What’s more important, Mr Tong said, is that it is “very difficult” to remove the Attorney-General in Singapore, highlighting that the President, Prime Minister and a tribunal of three judges, including the Chief Justice, must all agree that the Attorney-General is unable to discharge his functions, or there has been “misbehaviour”.
“In some of the other mentioned jurisdictions, the requirements for removal are considerably less stringent,” he added.
These safeguards must also be coupled with the Attorney-General’s actions to maintain public trust, Mr Tong said, adding that he has not shied away from prosecuting high-profile or well-connected individuals.
“Some examples of more recent and those further back prosecutions include: Actions against a Minister of State, against sitting and former Members of Parliament, against at that time, the Singapore Civil Defence Force Commissioner, the then-National Kidney Foundation CEO, and also the then-Deputy Chief Executive of PUB,” he said.
Mr Tong also pointed to the high confidence of the public in the legal system, highlighting survey statistics referred to during the 2016 Committee of Supply debate that showed 90 per cent of respondents had trust and confidence in the Attorney-General’s Chambers.
“The Government fully agrees that public confidence is important,” Mr Tong said. “And because of the way we have built up our institutions, public confidence in our institutions is high. Our institutions work well and have worked well.”
Mr Tong said this confidence did not develop by chance, and is the result of “prudent legal safeguards, as well as the integrity of those in the system”.
He said the public trusts the Attorney-General and the broader legal system because it appoints “individuals of the highest calibre and integrity, and they exercise their discretion independently”.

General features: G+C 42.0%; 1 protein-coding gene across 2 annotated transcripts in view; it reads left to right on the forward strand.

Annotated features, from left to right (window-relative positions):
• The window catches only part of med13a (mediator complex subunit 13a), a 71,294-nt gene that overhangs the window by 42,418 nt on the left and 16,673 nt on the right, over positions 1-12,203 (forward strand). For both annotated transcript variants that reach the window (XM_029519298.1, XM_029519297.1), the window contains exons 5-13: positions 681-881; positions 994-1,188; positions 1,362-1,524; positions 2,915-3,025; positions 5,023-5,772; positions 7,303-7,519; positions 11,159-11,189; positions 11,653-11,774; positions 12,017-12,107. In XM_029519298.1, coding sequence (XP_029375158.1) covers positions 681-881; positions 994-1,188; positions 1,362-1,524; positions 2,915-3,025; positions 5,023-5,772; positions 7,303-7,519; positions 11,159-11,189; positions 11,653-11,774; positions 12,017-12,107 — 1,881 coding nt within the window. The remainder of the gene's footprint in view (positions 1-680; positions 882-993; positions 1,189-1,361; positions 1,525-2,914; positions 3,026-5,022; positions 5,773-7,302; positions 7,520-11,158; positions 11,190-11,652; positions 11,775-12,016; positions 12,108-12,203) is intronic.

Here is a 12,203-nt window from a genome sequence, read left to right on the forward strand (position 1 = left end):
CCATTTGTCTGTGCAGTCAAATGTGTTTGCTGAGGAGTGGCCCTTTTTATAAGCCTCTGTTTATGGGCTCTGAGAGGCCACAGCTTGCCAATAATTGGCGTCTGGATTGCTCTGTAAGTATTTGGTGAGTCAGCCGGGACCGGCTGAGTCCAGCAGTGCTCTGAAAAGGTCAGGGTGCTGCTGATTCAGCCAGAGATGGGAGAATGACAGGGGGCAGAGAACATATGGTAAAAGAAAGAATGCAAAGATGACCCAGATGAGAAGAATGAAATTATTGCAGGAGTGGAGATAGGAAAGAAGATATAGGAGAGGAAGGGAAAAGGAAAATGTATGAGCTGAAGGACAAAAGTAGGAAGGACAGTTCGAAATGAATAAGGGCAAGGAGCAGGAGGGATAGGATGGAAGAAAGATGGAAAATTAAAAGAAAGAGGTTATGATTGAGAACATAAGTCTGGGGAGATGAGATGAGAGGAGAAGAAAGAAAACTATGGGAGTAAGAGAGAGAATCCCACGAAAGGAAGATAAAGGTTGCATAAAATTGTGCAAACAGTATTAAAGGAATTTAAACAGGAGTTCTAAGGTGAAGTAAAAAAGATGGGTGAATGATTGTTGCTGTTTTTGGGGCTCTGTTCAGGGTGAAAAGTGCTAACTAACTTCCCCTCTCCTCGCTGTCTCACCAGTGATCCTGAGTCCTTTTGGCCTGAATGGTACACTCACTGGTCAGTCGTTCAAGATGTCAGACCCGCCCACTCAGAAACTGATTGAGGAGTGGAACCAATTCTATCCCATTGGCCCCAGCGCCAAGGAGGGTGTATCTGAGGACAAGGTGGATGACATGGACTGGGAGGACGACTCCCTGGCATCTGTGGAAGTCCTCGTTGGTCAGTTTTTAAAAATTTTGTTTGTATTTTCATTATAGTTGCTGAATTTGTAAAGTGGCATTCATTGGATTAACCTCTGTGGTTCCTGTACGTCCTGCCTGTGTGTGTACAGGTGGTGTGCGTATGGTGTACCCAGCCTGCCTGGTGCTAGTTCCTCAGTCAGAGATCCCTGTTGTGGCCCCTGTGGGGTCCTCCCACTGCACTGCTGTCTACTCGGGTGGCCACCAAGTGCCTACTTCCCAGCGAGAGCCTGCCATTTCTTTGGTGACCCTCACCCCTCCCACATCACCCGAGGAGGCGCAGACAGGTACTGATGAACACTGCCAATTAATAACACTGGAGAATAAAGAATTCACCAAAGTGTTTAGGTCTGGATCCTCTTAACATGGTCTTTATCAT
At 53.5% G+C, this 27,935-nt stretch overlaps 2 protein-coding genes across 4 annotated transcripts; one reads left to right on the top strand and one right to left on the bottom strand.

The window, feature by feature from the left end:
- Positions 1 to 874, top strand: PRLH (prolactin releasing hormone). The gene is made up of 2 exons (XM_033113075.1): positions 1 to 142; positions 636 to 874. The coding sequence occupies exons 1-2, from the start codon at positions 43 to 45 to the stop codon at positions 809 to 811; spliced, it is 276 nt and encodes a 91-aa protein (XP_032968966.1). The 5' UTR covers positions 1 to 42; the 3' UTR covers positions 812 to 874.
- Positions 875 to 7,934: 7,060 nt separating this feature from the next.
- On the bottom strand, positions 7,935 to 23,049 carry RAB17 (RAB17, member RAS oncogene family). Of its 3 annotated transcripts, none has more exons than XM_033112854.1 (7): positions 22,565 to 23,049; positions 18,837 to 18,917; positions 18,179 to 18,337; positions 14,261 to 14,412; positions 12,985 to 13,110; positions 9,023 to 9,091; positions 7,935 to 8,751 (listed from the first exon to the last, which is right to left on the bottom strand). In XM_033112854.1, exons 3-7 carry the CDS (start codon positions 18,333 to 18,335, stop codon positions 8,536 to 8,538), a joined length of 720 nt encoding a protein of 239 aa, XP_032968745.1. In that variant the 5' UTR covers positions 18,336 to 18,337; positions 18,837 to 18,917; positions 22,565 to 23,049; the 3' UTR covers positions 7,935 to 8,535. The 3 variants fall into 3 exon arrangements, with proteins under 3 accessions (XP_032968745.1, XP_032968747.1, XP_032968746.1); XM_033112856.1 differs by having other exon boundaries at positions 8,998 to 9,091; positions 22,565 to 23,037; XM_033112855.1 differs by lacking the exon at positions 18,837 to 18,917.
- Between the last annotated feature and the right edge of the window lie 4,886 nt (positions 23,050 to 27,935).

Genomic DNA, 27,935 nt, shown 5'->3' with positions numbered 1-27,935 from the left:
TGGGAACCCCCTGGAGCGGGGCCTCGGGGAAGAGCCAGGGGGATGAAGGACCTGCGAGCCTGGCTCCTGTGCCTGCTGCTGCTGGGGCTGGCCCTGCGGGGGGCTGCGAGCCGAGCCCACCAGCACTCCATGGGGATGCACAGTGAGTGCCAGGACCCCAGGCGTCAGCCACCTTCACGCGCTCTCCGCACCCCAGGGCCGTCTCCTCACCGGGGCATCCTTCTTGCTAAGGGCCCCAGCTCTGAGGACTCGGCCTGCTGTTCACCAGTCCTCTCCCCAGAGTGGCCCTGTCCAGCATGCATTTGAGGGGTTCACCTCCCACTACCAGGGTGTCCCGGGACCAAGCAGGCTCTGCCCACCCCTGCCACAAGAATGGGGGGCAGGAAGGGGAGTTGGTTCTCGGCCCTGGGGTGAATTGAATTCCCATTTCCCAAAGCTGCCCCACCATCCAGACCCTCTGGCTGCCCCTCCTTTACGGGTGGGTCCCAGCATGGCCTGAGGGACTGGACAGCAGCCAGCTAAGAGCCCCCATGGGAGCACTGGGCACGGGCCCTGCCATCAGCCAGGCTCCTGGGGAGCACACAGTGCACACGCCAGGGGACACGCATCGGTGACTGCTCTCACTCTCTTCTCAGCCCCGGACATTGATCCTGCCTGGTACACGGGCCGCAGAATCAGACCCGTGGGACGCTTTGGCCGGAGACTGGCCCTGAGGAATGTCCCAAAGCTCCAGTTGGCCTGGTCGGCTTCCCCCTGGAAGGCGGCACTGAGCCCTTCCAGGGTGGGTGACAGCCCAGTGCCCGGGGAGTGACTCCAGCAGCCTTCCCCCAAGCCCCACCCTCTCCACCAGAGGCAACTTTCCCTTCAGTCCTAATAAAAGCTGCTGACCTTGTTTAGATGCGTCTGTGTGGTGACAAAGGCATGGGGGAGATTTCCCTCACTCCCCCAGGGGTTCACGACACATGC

“The high levels of public trust in our legal system, and the Attorney-General’s Chambers, speak for themselves,” he stated.
However, Ms Lim cited a 2017 Straits Times commentary where a former Attorney-General suggested the introduction of this de-coupling, not because of current issues, but to "pre-empt future problems".
She also highlighted that the writer said a constant change in Attorney-Generals affects the morale of other public prosecutors.
In response, Mr Tong said from a Singapore context, the Government looks at the broad institutional protections, the integrity of the individual, and the fact that there have been high-profile prosecutions.
"We constantly review the system that we have. We understand that other countries look at the separation. We look at our system and we constantly evaluate it and we will make adjustments as appropriate," he added.
"But at the end of the day, what drives the decisions that we make ultimately has to be output, performance and the way in which the public retains and reposes confidence in the functions of the Attorney-General."